I've tried to use Unity and Unreal engine before and it's always come back to Java.
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Offline Cero
« Reply #10 - Posted 2017-03-17 22:43:25 »

I hated Unity for years, especially when I wasnt skilled at it.
Lots of programmers get stubborn, especially when they are young and make their own engines. Not that there is no value to having made one yourself, for understanding sake.

Offline gouessej
« Reply #11 - Posted 2017-03-17 23:21:51 »

Hi

Since it's all in Java and not a wrapper around C code, there's no manual memory management like some other engines seem to have.
It's not entirely true. Actually, it's not a wrapper but it uses several bindings to benefit of hardware acceleration and there is a little bit manual memory management if you don't want to lack of memory on the native heap as the direct NIO buffers aren't allocated on the Java heap:
https://github.com/jMonkeyEngine/jmonkeyengine/blob/master/jme3-core/src/main/java/com/jme3/util/ReflectionAllocator.java#L100

Offline SteveSmith
« Reply #12 - Posted 2017-03-18 18:01:35 »

What feature of JMonkeyEngine is that?  I've obviously not used all aspects of JME, but I've never come across that class.

Offline VeaR

Junior Devvie


Medals: 2



« Reply #13 - Posted 2017-03-18 19:46:48 »

I hated Unity for years, especially when I wasnt skilled at it.
Lots of programmers get stubborn, especially when they are young and make their own engines. Not that there is no value to having made one yourself, for understanding sake.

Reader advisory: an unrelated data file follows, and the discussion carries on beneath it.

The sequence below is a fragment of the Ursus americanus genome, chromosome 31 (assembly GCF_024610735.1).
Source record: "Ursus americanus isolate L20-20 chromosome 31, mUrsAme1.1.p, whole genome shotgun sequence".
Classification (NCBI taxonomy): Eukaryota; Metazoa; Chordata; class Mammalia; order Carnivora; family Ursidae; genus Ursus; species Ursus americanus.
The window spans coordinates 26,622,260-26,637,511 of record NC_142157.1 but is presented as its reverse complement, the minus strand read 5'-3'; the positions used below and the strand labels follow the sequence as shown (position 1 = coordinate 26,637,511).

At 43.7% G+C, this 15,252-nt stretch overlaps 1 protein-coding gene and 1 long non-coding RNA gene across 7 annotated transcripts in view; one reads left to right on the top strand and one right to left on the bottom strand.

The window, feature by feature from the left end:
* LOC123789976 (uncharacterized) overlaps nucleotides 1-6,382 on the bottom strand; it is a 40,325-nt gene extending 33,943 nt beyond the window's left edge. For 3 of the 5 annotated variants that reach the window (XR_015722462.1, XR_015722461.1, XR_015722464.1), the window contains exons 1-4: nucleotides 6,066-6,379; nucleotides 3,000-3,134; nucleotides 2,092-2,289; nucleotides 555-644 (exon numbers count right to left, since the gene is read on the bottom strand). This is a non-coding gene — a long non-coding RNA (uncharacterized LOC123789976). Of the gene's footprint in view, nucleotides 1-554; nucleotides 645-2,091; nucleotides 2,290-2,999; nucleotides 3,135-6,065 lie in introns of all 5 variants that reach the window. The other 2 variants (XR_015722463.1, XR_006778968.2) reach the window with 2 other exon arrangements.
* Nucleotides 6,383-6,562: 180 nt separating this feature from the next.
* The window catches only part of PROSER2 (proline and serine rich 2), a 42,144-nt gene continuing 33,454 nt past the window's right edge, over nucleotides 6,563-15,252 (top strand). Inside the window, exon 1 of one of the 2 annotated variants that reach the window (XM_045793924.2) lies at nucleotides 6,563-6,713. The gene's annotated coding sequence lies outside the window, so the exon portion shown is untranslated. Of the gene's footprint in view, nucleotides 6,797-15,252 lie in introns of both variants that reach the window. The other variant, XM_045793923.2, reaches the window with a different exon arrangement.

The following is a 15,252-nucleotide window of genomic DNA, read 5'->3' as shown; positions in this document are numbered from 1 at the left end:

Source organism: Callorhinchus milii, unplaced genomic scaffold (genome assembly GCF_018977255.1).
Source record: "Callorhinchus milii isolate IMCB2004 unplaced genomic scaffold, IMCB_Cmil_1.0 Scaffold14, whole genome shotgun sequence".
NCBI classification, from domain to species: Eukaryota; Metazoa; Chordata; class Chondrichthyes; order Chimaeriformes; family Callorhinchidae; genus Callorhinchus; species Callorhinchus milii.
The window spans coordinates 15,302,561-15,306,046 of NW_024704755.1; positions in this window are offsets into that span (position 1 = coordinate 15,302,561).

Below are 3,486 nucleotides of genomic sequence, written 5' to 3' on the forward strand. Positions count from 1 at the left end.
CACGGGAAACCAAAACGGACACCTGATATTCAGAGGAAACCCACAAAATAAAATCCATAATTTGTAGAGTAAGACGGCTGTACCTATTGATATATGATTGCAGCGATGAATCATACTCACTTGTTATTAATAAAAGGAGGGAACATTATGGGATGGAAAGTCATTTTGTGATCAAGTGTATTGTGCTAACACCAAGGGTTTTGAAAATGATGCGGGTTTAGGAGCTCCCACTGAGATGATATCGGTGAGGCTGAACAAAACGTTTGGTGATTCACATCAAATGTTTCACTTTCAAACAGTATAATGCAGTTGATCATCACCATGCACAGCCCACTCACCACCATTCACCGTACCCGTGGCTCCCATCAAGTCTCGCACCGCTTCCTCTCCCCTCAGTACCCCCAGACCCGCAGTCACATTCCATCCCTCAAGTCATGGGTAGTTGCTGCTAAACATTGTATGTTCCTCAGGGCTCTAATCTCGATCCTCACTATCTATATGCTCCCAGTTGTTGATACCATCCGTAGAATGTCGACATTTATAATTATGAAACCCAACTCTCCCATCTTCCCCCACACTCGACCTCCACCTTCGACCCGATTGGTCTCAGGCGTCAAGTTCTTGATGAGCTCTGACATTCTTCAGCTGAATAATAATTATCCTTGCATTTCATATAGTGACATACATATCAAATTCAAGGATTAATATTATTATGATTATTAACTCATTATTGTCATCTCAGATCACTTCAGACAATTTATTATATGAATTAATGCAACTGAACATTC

Years ago i did go deep into jMonkeyEngine, with a bit different attitude than others. I took the sources and refactored it heavily, specifically for tasks that i needed, threw away stuff i didn't need and added stuff that was missing.

What i couldn't implement myself was shadow mapping. It was just too much effort to get it right. Then i thought about how i would spend all my time implementing new graphics algorithms to no end.

After some time i tried Unity. Its very frustrating to depend on the editor even for the smallest things. I know there has to be a way to do something, but in Unity its some checkbox hidden somewhere. Then if i want to change some default behaviors i have to completely re-implement stuff, or to add some very hacky solutions on top of the engine.

When i worked with jMonkey, i read solutions and whitepapers from the net, read the GPU gems and implemented my own shader stuff. Working with Unity devolves into reading and searching its forums. Then comes the frustration, when the best solution that you find is some hacked trash, that you know for certain will lead to bugs or slow game or glitches. Or you will have to manually tweak objects in the editor, otherwise it won't work the way you need it. But you can't really dismiss the engine, since either you write your own complete solution or you nerf your game and leave that problematic feature out.

Its completely possible to do the second, to adapt features until it becomes manageable. Good game designers do that. But i get very frustrated, since i know that it would be easy to add that feature given access to source code of the engine. But if i have access to the source code, then why would i use it as it is, or use the editor at all, when i can just refactor the source?

The paid solutions you can get for Unity is another story. There are some well-advertised networking servers for Unity. There is one in Java, fine. Well it works on top of Netty.io. I can (i already did) make my own networking server with netty.io. They repackaged netty.io into a product, added various client libraries, advertising and support.

In the end i come back to Java and jMonkey and open source. jMonkey got lots of new features in meantime and Java itself got new features and new libraries. Github and the BSD licence is a wonderful thing.